I’m Writing a Novel (?)

novel write

I’m in the research stages for a young adult book idea that I have.  It just sounds so crazy to me to say things like, “I’m working on a novel.”  Like, that’s something that writers say.  I’m just an unemployed lady with a laptop.

How does one write a book?  I am trying to figure that out.  I’ve written long-form things in the past, but pretty much without a plan.  I’ve come to realize, however, that it’s good to have a plan.  So here is my plan for making a plan:  I would like to have the plot, well, plotted-out before I really dig in to writing.  In my mind this means creating an entire skeleton of the story.  Then to each chapter, I add the flesh and sinew until it is whole.

The biggest issue I have right now is how do you know how a story ends without writing it first?  I really think I need that planned out first (of course, the ending or story points could change along the way once I see how the characters behave) so the story can build to it.  I think about my characters and some of my story a lot.  My characters especially like to keep me up at night.  But those are my static, beginning-of-the-book characters.  How will they end up?

I am trying to be analytical about this.  There needs to be conflict because that is how literature works.  So what is my conflict?  And how does that conflict become a climax and how does that change the lives of my characters (not to mention please my readers)?  I like problem solving and a novel is a giant problem.

I know this blog is supposed to be about my journey into my creative life or whatever, but, guys, it would really be helpful if you could tell me what to do!  Have you ever done this before?  I’ve been reading books about writing.  That’s somewhat helpful.  I just want to get a nice cold hard structure for this book down.  A complete skeleton ready to be made into a fully-formed, life-filled entity.  And I want to attack this “problem” of mine from a rational place.  (Which would not be from the Hemingway place of, “There is nothing to writing.  All you do is sit down at a typewriter and bleed.”  And also much fishing and drinking.)

It may take a while though.  Did you know that Paradise Park Wildlife Sanctuary in the UK has a live feed of its baby red pandas?!?!  This requires much of my attention (it has audio!).


Writing Full Time


I have been unemployed for a week now. I mean – I have been a professional writer for a week now. Right, I always get those two things confused.

I had a nice corporate job with good benefits and natural lighting (a very rare perk in cubicle-land). But I have given all that up to pursue my dream of writing. I realized a while back that that was what I wanted to do – have always wanted to do – and that it was actually feasible at this point in my life.

So… a writer of what? Well, that is the question.   Initially I wanted to spend a year seeing if I could manage to get paid for creative writing. Maybe sell some short stories. Maybe write a book. Then I realized how much I enjoy having disposable income, so it turned into maybe I could freelance and parlay that into a permanent gig generating content for a non-profit or a company I really believe in.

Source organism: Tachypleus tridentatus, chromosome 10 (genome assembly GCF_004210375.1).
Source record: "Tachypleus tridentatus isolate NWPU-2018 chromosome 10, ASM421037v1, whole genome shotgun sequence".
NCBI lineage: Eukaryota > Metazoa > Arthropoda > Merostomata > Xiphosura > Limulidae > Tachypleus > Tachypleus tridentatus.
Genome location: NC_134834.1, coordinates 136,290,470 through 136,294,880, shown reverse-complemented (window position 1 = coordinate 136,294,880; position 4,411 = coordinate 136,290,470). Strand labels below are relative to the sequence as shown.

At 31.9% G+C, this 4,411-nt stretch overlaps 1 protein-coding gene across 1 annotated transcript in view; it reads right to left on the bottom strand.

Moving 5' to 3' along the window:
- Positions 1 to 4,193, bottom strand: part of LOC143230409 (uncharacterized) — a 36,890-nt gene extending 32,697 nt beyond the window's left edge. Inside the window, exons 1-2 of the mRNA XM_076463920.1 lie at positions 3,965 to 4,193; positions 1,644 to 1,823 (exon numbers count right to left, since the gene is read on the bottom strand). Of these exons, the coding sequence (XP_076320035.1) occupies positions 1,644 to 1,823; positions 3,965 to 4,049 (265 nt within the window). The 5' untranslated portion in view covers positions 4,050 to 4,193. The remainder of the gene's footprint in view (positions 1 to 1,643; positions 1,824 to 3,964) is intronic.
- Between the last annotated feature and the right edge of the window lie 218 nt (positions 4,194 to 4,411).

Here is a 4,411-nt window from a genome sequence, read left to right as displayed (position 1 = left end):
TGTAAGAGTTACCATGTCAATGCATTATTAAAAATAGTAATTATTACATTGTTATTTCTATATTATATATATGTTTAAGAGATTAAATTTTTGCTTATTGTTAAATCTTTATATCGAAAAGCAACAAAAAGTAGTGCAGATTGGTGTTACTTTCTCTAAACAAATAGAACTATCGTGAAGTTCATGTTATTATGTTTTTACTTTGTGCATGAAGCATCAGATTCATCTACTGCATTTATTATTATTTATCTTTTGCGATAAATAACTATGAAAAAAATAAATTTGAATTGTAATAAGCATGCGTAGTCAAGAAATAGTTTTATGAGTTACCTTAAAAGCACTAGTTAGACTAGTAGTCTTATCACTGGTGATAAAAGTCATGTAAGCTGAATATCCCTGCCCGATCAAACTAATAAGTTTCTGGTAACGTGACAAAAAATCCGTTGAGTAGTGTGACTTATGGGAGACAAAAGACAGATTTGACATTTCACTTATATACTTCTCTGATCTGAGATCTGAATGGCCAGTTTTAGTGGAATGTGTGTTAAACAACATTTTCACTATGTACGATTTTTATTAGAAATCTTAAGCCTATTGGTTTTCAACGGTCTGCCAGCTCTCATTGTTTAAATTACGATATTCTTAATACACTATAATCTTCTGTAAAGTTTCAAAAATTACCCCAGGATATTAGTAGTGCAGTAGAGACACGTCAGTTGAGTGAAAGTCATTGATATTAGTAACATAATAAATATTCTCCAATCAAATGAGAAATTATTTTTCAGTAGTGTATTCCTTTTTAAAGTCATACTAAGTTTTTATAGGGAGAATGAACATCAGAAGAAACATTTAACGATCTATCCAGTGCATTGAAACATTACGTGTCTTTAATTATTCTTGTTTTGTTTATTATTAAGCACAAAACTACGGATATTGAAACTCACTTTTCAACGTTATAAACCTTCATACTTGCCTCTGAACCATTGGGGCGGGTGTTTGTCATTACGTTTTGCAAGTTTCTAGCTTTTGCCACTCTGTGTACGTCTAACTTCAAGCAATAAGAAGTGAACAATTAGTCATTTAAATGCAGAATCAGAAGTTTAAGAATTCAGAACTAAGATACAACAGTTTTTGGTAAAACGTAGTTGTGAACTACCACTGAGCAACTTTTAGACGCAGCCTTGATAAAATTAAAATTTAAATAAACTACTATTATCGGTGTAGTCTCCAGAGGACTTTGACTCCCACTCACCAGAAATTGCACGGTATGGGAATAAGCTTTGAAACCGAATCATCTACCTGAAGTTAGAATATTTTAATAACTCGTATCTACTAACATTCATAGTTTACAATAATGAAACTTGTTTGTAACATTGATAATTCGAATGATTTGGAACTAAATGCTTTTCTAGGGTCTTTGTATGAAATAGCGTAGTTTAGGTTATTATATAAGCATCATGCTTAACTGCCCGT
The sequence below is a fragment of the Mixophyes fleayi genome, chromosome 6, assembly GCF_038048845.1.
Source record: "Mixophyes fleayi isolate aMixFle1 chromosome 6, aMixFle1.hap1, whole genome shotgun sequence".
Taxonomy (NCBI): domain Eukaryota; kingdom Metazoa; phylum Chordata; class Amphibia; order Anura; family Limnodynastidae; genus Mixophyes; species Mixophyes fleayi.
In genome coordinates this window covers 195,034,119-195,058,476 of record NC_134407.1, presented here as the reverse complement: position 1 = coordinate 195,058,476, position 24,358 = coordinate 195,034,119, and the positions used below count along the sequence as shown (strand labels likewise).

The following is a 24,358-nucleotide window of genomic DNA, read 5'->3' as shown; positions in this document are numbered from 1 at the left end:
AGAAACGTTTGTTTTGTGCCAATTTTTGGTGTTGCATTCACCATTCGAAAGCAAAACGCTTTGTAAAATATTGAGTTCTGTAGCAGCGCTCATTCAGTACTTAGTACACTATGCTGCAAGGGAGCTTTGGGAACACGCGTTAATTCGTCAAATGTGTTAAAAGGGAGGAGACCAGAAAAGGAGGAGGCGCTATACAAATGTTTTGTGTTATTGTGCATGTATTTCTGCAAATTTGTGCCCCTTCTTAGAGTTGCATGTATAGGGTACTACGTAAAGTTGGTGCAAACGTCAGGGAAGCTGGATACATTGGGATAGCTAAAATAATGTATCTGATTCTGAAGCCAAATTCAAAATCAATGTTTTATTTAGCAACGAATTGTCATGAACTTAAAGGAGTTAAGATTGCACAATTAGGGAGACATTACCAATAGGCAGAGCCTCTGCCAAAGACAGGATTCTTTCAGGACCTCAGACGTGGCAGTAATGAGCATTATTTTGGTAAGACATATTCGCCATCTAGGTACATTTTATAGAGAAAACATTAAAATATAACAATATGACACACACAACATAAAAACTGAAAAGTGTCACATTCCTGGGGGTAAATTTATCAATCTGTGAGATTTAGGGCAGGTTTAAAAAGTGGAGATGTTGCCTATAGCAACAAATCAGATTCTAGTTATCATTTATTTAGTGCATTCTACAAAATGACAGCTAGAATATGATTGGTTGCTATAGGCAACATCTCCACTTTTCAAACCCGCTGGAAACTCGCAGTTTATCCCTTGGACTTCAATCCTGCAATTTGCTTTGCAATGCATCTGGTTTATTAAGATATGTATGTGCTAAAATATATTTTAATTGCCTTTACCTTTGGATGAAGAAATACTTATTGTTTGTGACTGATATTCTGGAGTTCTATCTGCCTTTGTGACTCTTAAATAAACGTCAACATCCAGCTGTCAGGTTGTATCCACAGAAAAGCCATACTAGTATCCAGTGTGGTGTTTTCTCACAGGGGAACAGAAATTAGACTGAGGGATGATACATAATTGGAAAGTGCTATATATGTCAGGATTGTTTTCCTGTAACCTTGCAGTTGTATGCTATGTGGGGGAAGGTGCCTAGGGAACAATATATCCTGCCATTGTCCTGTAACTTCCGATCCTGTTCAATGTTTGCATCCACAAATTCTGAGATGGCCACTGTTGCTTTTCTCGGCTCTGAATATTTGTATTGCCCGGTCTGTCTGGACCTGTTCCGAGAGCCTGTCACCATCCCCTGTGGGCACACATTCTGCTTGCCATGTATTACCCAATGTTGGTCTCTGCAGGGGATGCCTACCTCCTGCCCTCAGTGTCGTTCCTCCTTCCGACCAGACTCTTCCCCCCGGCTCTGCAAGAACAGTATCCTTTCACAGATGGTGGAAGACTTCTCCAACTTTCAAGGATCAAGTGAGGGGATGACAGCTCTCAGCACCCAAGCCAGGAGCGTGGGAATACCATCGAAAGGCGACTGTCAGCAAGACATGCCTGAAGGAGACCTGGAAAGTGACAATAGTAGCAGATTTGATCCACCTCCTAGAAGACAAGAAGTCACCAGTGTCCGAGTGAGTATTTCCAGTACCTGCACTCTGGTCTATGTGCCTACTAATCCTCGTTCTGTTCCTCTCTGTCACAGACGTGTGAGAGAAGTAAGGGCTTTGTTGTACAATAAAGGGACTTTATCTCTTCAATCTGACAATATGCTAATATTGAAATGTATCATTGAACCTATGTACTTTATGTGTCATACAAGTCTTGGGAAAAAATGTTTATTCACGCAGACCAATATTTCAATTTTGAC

Last week it turned into a really bad cold so I slept a lot. And when I wasn’t sleeping, I was reading (which I believe is essential to writing). So far I’ve updated my LinkedIn profile and agreed to create a web site for a local dog rescue group (I don’t know how to make websites go – but I can learn).

Trusty blog readers, let us embark on this adventure together. The adventure of living the dream and reporting to no one and holy crap… I don’t have a job.

Writing Inspiration: Ask an Expert


A while back I was fortunate enough to attend a local nerd convention. It featured a panel discussion of one of my favorite movies, The NeverEnding Story. Noah Hathaway (Atreyu) and Alan Oppenheimer (Falkor, G’mork, Rockbiter) were in attendance. Noah Hathaway mentioned that he had recently written a few scripts. So, during Q&A, I mustered up the courage to talk to my childhood crush, and asked him where he got his inspiration from.

He said that a friend recommended a book, Save the Cat!, which Noah read, then re-read, and re-read a few more times. Then he started writing.

Talking about the author’s method of using index cards to organize: “And he just took all the psychological mumbo-jumbo and he just made it like Cliff Notes, man, like it was awesome. And in two weeks I had my first screen play written. And for months I had been sitting staring at a f-ing computer.”

He keeps a pad by his bed to make notes for thoughts he has in the middle of the night. He will often write down things as they occur to him.

“Get out and do stuff; inspiration hits you wherever you’re at. If you sit and wait for it, it probably ain’t gonna come.”

So there you have it. Research and then do. Just write.

Bonus answer from the great Alan Oppenheimer, “I had a pad by my bed and I wrote down, ‘great idea.’ In the morning I couldn’t remember what the great idea was.”

Writing: Inspiration Part I

I’ve been contemplating and researching where inspiration comes from. This will be a sort of mini-series in my blog right now. This was not going to be my original post, but it kind of asked to be done.

So I’m watching The Fault in Our Stars and the cancer-ridden protagonist visits her favorite writer in Amsterdam.   He is, predictably, an alcoholic recluse with no social skills and a lot of unopened mail. Is this what we are fated to become as writers? Why are we depicted as this archetype of the unapproachable and uncaring hermit?

Is it Hemingway and Bukowski who have done this to our image? Or do we really have to be complete social miscreants in order to be bold and raw and creative? Do we get our inspiration from our lonely life or does our success drive us to this unyielding loneliness?